Please take it with some pinch of salt..
CGI has caused some confusion. Many users assume CGI is some
form of perl or scripting system.
There are many cgi scripts out there that happen to be perl.
But scripts are not what CGI was meant for.
CGI, at it's best, is for programs. With a compiler like
FreePascal or a C++ compiler, or a C compiler, you can
have powerful CGI programs available which can do far
more than a PHP script can.
PHP cs CGI vs Perl...
People say CGI is SLOW! CGI is not scalable!
PHP calls on the interpretter, a large one, which is a huge
process that the server has to fork open.
With a cgi program, medium sized websites will have
applications sometimes only 50-200KB in size (that's a fairly
big command line program that can do a lot of things) whereas
the PHP interpretter will have to call on about 12MB
of libraries, at least.. in order to run any small PHP script.
The same goes with perl...
Perl CGI scripts or MOD_Perl scripts call on the interpretter,
a large one, which is a huge process that the server has to
Most websites, however, are such small ones that speed
and size isn't really an issue.
Perl scripts and PHP scripts, whether CGI or not, still have
to call the interpreter. A freepascal or C++ CGI program
is standalone and does not call on any large 12MB interpretter,
hence this puts those rumors dead that CGI is slow.
If you want to see a benchmark on CGI, and why rumors are wrong,
see here: ASP vs PHP vs CGI benchmark
Since there are many perl CGI scripts floating about, people
assume that CGI is perl.
CGI is just a simple way of stating that you can create
a website with a program. Common Gateway Interface.
A gateway for your programs to be able to talk to a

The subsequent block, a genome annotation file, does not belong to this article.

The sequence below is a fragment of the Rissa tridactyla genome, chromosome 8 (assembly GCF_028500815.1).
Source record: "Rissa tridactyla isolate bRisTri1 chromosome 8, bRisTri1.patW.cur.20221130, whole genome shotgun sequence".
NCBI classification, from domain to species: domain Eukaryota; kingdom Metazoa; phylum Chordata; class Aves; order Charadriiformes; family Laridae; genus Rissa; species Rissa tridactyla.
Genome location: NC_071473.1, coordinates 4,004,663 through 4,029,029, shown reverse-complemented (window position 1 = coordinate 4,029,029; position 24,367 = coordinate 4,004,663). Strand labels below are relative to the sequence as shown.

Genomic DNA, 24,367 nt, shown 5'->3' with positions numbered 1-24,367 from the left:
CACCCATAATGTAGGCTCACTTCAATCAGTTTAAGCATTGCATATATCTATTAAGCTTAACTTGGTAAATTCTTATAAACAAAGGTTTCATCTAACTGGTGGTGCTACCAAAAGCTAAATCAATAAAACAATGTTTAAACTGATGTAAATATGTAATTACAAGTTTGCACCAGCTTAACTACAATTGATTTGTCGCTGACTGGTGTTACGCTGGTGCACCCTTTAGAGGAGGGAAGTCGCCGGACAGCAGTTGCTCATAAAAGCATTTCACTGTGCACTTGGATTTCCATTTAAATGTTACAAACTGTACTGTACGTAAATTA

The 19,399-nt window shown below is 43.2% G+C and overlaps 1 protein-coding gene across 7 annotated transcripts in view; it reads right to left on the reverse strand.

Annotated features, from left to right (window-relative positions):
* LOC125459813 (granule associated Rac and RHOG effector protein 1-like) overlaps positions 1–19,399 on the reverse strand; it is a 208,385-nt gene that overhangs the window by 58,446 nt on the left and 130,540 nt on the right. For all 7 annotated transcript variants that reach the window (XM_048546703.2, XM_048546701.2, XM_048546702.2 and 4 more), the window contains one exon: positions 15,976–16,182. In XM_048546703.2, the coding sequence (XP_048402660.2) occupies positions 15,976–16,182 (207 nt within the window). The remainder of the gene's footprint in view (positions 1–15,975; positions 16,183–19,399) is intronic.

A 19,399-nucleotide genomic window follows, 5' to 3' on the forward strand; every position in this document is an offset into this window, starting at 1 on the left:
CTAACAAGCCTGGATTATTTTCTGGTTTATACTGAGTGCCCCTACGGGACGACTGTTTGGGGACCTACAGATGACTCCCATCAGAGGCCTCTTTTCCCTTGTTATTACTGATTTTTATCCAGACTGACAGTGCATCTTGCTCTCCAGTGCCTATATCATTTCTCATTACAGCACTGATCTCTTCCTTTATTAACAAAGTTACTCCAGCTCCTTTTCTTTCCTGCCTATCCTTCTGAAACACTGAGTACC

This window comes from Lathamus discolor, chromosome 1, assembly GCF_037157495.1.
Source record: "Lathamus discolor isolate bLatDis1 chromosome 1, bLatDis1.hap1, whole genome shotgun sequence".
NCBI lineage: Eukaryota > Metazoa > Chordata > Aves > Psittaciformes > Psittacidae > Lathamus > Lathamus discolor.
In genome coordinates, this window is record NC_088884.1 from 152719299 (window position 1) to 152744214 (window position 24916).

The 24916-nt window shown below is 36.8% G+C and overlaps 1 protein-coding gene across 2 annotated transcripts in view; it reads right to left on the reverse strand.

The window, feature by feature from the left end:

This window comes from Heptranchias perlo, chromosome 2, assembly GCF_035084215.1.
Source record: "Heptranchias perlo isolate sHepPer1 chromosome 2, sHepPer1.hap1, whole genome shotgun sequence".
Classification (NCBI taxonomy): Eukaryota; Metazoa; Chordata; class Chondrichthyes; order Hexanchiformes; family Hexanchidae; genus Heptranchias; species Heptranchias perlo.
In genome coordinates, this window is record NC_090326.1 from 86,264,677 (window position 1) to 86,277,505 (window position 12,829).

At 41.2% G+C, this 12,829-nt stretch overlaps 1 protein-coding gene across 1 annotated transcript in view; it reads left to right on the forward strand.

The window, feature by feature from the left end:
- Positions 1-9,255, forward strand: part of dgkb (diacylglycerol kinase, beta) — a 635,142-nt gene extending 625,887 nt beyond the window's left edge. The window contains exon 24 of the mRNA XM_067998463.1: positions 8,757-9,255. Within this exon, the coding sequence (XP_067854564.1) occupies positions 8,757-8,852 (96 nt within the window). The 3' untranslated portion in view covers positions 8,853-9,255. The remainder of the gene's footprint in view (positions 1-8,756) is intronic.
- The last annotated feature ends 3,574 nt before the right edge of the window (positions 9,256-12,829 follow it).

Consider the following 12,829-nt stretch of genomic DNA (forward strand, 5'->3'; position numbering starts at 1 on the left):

On GnuLinux, any ELF executable can be a website.
On Windows, any EXE file can be a website.
The file can output via the standard I/O procedures..
i.e. in Pascal:
WriteLn('Write some text');
The CGI program runs on the server in the CGI-BIN directory.
The CGI program must have executable rights. On linux, usually
this isn't a problem. You just change the attributs of the
ELF file you uploaded to the CGI-BIN directory.
On windows, some hosts will have to do some permissions settings
for CGI-BIN to work, or they may not even know what a CGI-BIN
directory is really for (a lot of the losers think CGI is just
for perl or python).
CGI is not scalable?
Yes it is. Move to a bigger server and your php.INI file might not work
any more. With CGI, you create your own INI files if you want to. Ebay,
paypal, Borland uses cgi. use CGI. Lots of big companies use perl or php or
java, or CGI. None are superior to the other (in my situation, due to code
re-use, pascal cgi is superior for myself)
Many companies use CGI but you just don't know it. The extension doesn't have
to end in CGI in order to be CGI. These are all big companies. Don't kid me with
"it's not scalable".
There are also ways to launch persistent 'helper' processes which allow you to
talk to a exe/elf that runs all the time (and there is also fastcgi) so that the
processes are not continually launched over and over again for certain common
tasks. However, this is premature optimization and most operating systems cache
things behind your back which makes performance excellent already, or operating
systems share the code segment between multiple executables.
I have to compile when using a CGI program, and this sucks
Your customer has to wait for the interpretter and 12MB of other stuff when
using php, so? You decide. Is it the customer who is waiting or the developer?
Customers Come First
You can debug your program offline or debug it online. You decide. A crashing
php forum might have been saved if you would have debugged it offline with
compiler checking the basic things. Humans do make simple mistakes, which
can be caught before deploying.
True, you can check a PHP script to locally before uploading it live - but
compilers still have advantages such as checking for horrible errors that many
programmers still make, even experienced ones. True, you can write unit tests to
check your scripts, but some unit tests are tedious tests that sometimes a
compiler can do for you. One can still write unit tests with a compiled program
too - so isn't using a compiler, plus unit tests, a form of double-testing? Which
would be safer than just running unit tests alone.
Uploading a program is inconvenient and larger than a script.
Having someone hack into your server and see all your source files and passwords
in your script is even more inconvenient.